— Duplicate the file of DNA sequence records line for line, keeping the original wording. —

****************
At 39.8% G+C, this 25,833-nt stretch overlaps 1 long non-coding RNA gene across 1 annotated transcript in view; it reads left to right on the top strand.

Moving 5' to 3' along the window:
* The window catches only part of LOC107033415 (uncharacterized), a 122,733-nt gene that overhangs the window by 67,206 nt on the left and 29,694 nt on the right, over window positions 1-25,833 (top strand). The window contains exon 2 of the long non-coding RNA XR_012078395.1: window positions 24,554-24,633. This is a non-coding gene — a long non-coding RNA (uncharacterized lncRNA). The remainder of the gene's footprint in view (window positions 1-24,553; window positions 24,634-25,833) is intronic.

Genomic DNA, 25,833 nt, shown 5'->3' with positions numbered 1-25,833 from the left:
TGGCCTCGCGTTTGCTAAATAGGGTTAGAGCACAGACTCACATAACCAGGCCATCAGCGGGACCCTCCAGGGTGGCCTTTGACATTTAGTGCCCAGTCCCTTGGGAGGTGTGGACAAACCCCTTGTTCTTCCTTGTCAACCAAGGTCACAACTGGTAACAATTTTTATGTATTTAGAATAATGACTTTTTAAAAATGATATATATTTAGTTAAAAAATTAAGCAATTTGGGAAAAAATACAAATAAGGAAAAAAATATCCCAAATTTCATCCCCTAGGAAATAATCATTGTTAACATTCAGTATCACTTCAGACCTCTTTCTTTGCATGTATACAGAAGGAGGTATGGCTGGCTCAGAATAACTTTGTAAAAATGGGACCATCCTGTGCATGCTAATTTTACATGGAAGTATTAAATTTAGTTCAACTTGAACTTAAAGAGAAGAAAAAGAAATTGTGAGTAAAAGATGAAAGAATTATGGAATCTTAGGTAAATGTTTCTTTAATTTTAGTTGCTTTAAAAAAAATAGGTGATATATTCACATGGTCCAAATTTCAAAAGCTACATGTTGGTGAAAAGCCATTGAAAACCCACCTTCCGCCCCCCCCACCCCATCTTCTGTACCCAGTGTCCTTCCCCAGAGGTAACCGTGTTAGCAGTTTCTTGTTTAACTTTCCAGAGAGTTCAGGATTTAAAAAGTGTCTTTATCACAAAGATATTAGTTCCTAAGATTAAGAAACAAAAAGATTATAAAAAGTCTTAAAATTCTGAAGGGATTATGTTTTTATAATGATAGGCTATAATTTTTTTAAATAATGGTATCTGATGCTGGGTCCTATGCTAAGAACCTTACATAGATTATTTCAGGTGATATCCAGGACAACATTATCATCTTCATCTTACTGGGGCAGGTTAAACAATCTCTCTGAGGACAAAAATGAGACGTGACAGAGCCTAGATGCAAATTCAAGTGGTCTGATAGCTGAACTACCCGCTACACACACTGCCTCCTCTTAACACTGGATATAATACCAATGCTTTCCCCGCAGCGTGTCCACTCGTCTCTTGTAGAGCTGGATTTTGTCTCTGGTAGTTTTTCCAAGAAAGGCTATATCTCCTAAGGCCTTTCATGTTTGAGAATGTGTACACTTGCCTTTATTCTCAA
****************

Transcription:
At 39.8% G+C, this 25,833-nt stretch overlaps 1 long non-coding RNA gene across 1 annotated transcript in view; it reads left to right on the top strand.

Moving 5' to 3' along the window:
* The window catches only part of LOC107033415 (uncharacterized), a 122,733-nt gene that overhangs the window by 67,206 nt on the left and 29,694 nt on the right, over window positions 1-25,833 (top strand). The window contains exon 2 of the long non-coding RNA XR_012078395.1: window positions 24,554-24,633. This is a non-coding gene — a long non-coding RNA (uncharacterized lncRNA). The remainder of the gene's footprint in view (window positions 1-24,553; window positions 24,634-25,833) is intronic.

Genomic DNA, 25,833 nt, shown 5'->3' with positions numbered 1-25,833 from the left:
TGGCCTCGCGTTTGCTAAATAGGGTTAGAGCACAGACTCACATAACCAGGCCATCAGCGGGACCCTCCAGGGTGGCCTTTGACATTTAGTGCCCAGTCCCTTGGGAGGTGTGGACAAACCCCTTGTTCTTCCTTGTCAACCAAGGTCACAACTGGTAACAATTTTTATGTATTTAGAATAATGACTTTTTAAAAATGATATATATTTAGTTAAAAAATTAAGCAATTTGGGAAAAAATACAAATAAGGAAAAAAATATCCCAAATTTCATCCCCTAGGAAATAATCATTGTTAACATTCAGTATCACTTCAGACCTCTTTCTTTGCATGTATACAGAAGGAGGTATGGCTGGCTCAGAATAACTTTGTAAAAATGGGACCATCCTGTGCATGCTAATTTTACATGGAAGTATTAAATTTAGTTCAACTTGAACTTAAAGAGAAGAAAAAGAAATTGTGAGTAAAAGATGAAAGAATTATGGAATCTTAGGTAAATGTTTCTTTAATTTTAGTTGCTTTAAAAAAAATAGGTGATATATTCACATGGTCCAAATTTCAAAAGCTACATGTTGGTGAAAAGCCATTGAAAACCCACCTTCCGCCCCCCCCACCCCATCTTCTGTACCCAGTGTCCTTCCCCAGAGGTAACCGTGTTAGCAGTTTCTTGTTTAACTTTCCAGAGAGTTCAGGATTTAAAAAGTGTCTTTATCACAAAGATATTAGTTCCTAAGATTAAGAAACAAAAAGATTATAAAAAGTCTTAAAATTCTGAAGGGATTATGTTTTTATAATGATAGGCTATAATTTTTTTAAATAATGGTATCTGATGCTGGGTCCTATGCTAAGAACCTTACATAGATTATTTCAGGTGATATCCAGGACAACATTATCATCTTCATCTTACTGGGGCAGGTTAAACAATCTCTCTGAGGACAAAAATGAGACGTGACAGAGCCTAGATGCAAATTCAAGTGGTCTGATAGCTGAACTACCCGCTACACACACTGCCTCCTCTTAACACTGGATATAATACCAATGCTTTCCCCGCAGCGTGTCCACTCGTCTCTTGTAGAGCTGGATTTTGTCTCTGGTAGTTTTTCCAAGAAAGGCTATATCTCCTAAGGCCTTTCATGTTTGAGAATGTGTACACTTGCCTTTATTCTCAA